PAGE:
HONG KONG (AP) — Three Hong Kong student protest leaders have avoided prison time for leading or encouraging an illegal rally that sparked huge pro-democracy street protests two years ago.
A magistrate sentenced Joshua Wong and Nathan Law to community service on Monday while a third activist, Alex Chow, received a suspended sentence.
Nineteen-year-old Wong became the most high-profile leader of the protests that erupted in late September 2014, which marked the former British colony's most turbulent period since China took control in 1997.
Youthful protesters occupied key thoroughfares for 11 weeks to press demands for unrestricted elections for the city's top leader.
Wong and Law were found guilty last month of taking part in an unlawful assembly. Wong was given 120 hours of community service by Magistrate June Cheung while the 23-year-old Law received 80 hours.
Chow, who was found guilty of inciting others to join an unlawful assembly, was also initially given 120 hours of community service. However, because the 25-year-old is due to start a year-long master's program at the London School of Economics in September, he would be unlikely to complete it so the magistrate instead gave him a three-week prison sentence, suspended for a year.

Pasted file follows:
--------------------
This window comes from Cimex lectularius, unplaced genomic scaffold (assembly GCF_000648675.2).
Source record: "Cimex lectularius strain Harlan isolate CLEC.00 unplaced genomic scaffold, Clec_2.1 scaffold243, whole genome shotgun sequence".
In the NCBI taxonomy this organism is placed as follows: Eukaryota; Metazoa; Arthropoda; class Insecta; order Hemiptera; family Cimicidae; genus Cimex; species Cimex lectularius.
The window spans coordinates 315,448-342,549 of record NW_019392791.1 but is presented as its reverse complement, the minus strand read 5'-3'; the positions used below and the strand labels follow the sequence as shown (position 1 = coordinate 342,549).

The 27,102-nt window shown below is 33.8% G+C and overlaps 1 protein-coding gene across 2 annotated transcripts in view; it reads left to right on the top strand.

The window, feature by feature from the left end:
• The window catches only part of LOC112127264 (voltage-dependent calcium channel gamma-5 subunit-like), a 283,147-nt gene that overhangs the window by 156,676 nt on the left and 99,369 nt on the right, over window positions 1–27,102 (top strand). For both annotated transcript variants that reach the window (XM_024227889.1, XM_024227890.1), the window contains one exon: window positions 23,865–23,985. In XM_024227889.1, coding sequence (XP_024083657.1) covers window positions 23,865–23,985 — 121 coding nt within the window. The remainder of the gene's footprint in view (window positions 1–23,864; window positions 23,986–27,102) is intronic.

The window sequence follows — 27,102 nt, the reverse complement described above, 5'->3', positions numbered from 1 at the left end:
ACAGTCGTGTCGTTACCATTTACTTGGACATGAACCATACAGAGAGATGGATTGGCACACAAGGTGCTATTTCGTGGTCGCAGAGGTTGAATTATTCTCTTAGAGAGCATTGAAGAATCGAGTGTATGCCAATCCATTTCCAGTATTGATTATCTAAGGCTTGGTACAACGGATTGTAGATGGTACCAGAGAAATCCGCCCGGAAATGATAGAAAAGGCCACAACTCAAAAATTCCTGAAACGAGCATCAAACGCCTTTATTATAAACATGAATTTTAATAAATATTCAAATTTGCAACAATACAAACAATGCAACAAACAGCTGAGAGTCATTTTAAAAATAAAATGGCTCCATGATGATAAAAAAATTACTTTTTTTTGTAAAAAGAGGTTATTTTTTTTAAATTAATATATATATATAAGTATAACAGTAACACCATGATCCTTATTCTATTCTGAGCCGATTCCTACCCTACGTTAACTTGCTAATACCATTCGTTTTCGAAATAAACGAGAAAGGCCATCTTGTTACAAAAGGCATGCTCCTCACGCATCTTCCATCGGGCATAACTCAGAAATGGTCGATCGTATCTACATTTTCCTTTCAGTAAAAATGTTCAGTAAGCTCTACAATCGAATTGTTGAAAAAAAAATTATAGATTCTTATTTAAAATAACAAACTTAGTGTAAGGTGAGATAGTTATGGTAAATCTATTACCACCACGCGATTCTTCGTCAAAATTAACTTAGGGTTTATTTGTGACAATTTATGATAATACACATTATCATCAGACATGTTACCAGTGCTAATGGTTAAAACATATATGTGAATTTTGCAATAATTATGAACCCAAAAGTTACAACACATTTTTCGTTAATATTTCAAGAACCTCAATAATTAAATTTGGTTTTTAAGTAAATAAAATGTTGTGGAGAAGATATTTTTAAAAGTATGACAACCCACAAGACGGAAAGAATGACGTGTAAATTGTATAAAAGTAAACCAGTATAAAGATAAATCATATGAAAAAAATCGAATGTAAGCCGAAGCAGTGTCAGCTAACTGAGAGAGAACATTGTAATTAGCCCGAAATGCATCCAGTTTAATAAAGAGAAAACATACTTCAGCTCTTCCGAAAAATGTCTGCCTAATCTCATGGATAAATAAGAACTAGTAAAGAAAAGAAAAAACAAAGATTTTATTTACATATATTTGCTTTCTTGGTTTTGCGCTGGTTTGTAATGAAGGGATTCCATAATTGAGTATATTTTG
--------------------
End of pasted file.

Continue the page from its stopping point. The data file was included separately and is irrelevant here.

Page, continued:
Student leaders and rights groups have slammed the prosecutions for being politically motivated.
Wong told reporters outside court that he would "still commit civil disobedience through non-violent direct action to show my commitment and persistence to fight for human rights, democracy and freedom in Hong Kong."
The three were charged with storming into a fenced-off courtyard known as Civic Square beside Hong Kong's government complex on the evening of Friday Sept. 26, 2014, in a bid to protest Beijing's plan to restrict the elections.
They and dozens of other young activists were detained by police. In response, crowds of demonstrators flooded the area over the weekend to demand their release. Police responded late on Sunday Sept. 28 with dozens of volleys of teargas, a move that backfired and drove even more people on to the streets, kickstarting what became known as the Umbrella Movement protests.
In her sentencing, Cheung said she took into account the fact that the three, who had no previous criminal convictions, did not intend to harm anyone or benefit themselves with their actions.
She said she decided not to hand out tough sentences as a deterrent, saying it would be unfair to the three, who she said had shown milder behavior compared with that of other political events that have erupted in Hong Kong since then.